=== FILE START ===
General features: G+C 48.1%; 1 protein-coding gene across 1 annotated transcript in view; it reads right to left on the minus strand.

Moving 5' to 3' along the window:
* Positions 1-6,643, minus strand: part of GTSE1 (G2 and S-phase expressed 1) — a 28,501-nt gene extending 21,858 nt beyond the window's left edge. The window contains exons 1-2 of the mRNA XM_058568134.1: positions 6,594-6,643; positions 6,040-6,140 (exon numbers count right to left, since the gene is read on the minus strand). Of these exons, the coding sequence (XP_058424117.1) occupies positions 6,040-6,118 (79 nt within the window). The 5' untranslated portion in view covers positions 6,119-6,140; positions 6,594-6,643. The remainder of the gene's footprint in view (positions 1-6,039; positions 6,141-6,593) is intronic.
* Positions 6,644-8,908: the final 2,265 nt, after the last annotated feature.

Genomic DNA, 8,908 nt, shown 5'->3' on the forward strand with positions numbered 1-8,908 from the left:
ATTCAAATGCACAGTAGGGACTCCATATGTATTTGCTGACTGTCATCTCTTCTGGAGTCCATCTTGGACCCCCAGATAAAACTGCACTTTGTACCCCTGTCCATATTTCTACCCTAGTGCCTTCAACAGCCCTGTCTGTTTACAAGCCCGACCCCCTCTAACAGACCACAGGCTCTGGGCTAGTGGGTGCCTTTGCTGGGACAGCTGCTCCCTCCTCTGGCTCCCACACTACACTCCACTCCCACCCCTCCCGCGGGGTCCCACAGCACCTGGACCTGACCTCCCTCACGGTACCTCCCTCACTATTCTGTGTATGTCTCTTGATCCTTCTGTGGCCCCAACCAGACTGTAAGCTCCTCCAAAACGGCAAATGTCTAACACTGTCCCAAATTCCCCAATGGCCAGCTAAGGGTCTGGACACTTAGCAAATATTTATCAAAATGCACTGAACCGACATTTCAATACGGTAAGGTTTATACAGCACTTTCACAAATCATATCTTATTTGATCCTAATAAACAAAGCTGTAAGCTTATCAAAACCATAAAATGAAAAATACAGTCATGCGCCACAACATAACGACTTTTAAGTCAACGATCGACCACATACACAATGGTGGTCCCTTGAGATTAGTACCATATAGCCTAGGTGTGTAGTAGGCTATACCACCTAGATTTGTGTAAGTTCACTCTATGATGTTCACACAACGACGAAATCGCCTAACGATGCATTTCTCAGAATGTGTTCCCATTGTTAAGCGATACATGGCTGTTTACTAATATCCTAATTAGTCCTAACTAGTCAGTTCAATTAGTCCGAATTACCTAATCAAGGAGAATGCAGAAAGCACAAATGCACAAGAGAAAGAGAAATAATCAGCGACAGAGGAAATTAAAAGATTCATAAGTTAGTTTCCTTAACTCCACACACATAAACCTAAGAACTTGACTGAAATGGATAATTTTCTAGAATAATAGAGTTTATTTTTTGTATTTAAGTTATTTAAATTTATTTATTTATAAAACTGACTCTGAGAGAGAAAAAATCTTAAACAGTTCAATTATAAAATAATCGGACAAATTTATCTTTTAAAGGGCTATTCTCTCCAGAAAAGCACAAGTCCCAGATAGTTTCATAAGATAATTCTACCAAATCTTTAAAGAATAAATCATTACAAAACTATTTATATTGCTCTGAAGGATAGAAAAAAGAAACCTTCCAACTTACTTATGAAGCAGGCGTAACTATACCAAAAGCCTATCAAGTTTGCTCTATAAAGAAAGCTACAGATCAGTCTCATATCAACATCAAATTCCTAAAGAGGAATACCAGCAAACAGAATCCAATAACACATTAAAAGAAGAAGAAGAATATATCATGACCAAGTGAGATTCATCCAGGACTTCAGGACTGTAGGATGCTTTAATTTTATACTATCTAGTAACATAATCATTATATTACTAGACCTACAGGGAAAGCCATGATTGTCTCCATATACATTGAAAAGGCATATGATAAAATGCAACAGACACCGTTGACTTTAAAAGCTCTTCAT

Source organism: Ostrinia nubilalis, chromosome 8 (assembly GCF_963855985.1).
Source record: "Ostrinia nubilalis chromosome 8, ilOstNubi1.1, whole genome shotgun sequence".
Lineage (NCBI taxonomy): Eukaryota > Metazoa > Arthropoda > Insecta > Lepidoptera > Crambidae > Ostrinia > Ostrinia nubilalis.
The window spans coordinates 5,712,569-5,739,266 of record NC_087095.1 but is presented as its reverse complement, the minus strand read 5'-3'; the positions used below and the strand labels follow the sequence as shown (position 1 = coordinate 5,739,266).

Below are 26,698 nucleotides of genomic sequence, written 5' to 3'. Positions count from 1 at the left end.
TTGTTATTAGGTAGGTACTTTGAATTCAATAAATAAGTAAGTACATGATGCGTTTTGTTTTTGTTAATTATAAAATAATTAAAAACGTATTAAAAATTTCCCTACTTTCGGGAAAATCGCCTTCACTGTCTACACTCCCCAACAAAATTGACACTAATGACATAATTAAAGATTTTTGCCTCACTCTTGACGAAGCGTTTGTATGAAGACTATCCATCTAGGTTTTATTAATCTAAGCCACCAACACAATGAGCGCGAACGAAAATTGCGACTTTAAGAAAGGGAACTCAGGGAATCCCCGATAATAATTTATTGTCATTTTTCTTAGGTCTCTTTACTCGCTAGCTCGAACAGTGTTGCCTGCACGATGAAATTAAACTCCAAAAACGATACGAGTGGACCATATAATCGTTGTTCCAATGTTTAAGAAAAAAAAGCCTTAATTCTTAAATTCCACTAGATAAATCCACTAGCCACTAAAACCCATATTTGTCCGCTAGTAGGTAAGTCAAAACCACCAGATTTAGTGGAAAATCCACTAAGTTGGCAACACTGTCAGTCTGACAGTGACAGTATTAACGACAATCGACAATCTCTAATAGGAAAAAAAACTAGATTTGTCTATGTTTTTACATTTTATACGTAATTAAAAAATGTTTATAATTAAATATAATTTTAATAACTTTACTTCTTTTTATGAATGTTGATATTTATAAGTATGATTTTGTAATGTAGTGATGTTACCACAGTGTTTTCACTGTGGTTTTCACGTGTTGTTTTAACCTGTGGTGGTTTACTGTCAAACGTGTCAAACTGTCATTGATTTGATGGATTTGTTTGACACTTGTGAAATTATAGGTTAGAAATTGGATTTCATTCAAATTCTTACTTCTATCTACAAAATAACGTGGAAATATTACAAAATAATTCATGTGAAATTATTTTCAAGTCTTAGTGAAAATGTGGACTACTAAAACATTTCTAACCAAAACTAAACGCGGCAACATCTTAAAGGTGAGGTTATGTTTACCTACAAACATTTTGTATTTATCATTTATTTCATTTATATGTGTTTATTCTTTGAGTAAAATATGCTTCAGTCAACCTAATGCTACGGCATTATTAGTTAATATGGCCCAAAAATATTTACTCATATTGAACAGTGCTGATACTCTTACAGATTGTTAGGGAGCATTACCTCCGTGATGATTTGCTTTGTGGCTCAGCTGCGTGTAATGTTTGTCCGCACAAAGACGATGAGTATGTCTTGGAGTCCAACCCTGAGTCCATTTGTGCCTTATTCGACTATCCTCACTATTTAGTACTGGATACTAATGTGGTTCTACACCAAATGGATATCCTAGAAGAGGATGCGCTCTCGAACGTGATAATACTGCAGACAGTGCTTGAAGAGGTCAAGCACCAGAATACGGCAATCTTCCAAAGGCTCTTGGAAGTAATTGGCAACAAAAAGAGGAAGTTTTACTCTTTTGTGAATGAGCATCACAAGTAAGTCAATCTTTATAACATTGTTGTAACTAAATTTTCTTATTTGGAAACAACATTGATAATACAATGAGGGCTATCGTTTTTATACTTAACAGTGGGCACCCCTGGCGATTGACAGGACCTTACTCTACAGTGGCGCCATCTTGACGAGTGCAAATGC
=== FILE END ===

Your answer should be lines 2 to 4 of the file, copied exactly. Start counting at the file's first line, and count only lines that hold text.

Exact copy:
Moving 5' to 3' along the window:
* Positions 1-6,643, minus strand: part of GTSE1 (G2 and S-phase expressed 1) — a 28,501-nt gene extending 21,858 nt beyond the window's left edge. The window contains exons 1-2 of the mRNA XM_058568134.1: positions 6,594-6,643; positions 6,040-6,140 (exon numbers count right to left, since the gene is read on the minus strand). Of these exons, the coding sequence (XP_058424117.1) occupies positions 6,040-6,118 (79 nt within the window). The 5' untranslated portion in view covers positions 6,119-6,140; positions 6,594-6,643. The remainder of the gene's footprint in view (positions 1-6,039; positions 6,141-6,593) is intronic.
* Positions 6,644-8,908: the final 2,265 nt, after the last annotated feature.